Path Expansion

Madison’s Heritage Trail
adds five acres along riverfront

Nature Trust grant, donations
help fund land purchase

By Don Ward

(January 2013) – Thanks to a $75,000 grant from the Indiana Bicentennial Nature Trust, the Heritage Trail Conservancy in Madison, Ind., has purchased another five acres of land along the Ohio River to further extend its 13-mile Heritage Trail walking and bicycle path. The purchase was announced by Bob Greene, the nonprofit group’s executive director.

Heritage Trail Map

Map provided

The recent expansion includes a
portion of the site of the former
Johnson Starch Works factory
that operated in the early 1900s.

The grant, awarded Dec. 11, will cover three-fourths of the $100,000 purchase price of the land, which belonged to six heirs of the late James P. Maddox, known for operating tobacco warehouses in Madison many years ago. Private donations will cover the rest of the purchase cost, Greene said.
Greene has recently recruited new board members for the group and on Dec. 4 appeared before the 14-member Bicentennial Nature Trust board in Indianapolis with new board chair Dick McCracken of Madison. Other new board members include Ben Canida, Gary Valen and Ryan Myers. They join existing board members Tony Hammock, Chris Harper and Jim Olson.
The nonprofit board oversees fundraising, maintenance and planning of the trail, which extends from the Madison State Hospital grounds on the hilltop down to the Ohio River at Vaughn Drive. The recent purchase gives the group more access to the river and borders the existing trail near the far west end of Vaughn Drive. The land includes an area that was once part of the site of the former Johnson Starch Works that operated in Madison in the early 1900s. The factory employed about 150 people and its complex of buildings included corn storage sheds and a large warehouse that later became part of Tower Manufacturing Co. In 1890, Richard Johnson sold the starch company to a national corporation. The company closed around 1914, and Maddox bought the property in 1924 for his tobacco warehouses.
Greene said he was able to track down Maddox’s heirs, two granddaughters living out of state and four great grandchildren. They all agreed to sell the property “at a fair price,” Greene said.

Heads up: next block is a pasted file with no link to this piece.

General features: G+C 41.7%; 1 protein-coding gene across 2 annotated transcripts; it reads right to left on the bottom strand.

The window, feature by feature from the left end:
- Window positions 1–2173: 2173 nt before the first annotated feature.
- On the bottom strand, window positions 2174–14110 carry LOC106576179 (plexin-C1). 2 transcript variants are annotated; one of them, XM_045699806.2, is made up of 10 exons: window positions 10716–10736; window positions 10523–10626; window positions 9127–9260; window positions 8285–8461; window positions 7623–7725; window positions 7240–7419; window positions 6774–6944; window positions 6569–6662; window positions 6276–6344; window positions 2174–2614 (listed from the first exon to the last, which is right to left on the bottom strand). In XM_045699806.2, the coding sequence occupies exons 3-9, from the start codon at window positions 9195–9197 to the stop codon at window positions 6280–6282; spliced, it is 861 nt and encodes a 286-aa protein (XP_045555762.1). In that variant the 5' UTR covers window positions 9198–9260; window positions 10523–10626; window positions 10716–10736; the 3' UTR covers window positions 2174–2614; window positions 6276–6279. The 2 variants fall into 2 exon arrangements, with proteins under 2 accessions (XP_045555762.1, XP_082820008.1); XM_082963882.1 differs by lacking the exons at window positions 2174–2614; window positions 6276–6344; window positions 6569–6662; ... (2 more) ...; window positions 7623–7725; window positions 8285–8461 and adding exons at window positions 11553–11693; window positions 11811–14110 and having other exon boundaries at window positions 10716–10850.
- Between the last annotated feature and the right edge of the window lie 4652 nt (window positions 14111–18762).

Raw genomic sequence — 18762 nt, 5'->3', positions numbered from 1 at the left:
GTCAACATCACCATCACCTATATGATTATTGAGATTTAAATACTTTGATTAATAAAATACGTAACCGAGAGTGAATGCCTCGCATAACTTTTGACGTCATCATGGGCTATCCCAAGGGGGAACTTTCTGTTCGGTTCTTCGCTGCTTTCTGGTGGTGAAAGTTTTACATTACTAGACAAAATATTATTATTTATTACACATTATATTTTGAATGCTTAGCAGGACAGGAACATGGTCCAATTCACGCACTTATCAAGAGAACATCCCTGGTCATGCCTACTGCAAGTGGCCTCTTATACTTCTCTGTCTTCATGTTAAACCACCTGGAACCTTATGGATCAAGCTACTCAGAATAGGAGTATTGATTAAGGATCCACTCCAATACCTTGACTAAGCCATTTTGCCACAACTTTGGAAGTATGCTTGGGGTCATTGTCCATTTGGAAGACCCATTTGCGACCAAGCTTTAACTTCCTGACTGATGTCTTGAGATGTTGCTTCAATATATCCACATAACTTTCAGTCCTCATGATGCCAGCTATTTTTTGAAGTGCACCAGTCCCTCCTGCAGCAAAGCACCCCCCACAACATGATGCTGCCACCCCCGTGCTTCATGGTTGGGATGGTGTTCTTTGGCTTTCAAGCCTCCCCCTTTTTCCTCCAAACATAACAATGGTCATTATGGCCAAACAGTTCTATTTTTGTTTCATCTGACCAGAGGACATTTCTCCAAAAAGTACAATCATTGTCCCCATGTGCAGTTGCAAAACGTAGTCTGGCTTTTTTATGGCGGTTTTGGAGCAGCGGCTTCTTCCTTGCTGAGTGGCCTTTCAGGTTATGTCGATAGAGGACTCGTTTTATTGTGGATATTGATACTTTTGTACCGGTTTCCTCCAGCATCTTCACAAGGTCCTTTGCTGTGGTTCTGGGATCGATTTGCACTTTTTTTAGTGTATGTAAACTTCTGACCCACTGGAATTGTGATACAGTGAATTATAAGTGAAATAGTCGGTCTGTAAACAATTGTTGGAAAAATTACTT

The purchase brings to 15 the total number of acres owned by the Heritage Trail Conservancy, Greene said.
“We are so grateful to our donors and supporters of the trail to enable us to buy this land that will be yet another step in the development of this wonderful natural asset for Madison,” Greene said.

Bob Greene

Bob Greene

The Bicenten-nial Nature Trust Board was created by Indiana Gov. Mitch Daniels in January 2012 by setting aside $20 million in state money. The fund was supported recently with another $10 million grant from the Lilly Endowment.
According to the Indiana Department of Natural Resources’ website, the intent of the trust is “to preserve and protect important conservation and recreation areas throughout the state of Indiana. Property ac-quired with this fund will become part of the public trust to ensure that the land is protected for future generations.”
Indiana will celebrate its bicentennial in 2016 and these acquired lands will be recognized, the website says.
The land in Madison acquired with Bicentennial Nature Trust funds will be placed into a conservation easement for its future protection.
Greene, meanwhile, was honored last year by the Madison Area Chamber of Commerce with its Jeff Garrett Community Service Award for his work in cleaning up the trail, fundraising to extend the trail into the downtown area, and for his building the nonprofit agency into a viable operation.
Development of the Heritage Trail began in 1995 as part of a Total Quality of Life initiative. Using local and state funds, the first leg of the trail opened in 2002. A $1 million federal grant was later awarded that year to help further develop it. With pressure from the state to use the money, former Madison Mayor Tim Armstrong diverted half of the money to the Madison Riverfront Development Project. Some of the remaining money was used to hire design consultants for the future development of the Heritage Trail.
Greene moved to Madison in 2007 and voluntarily began cleaning up the trail area and adopting it as his personal mission to expand it. Another $382,776 in federal grant money was awarded last year to enable the group to purchase an 11-acre tract of riverfront property and to complete the phase of trail from Crooked Creek to Vaughn Drive.

• To learn more, visit: www.HeritageTrailConservancy.com.

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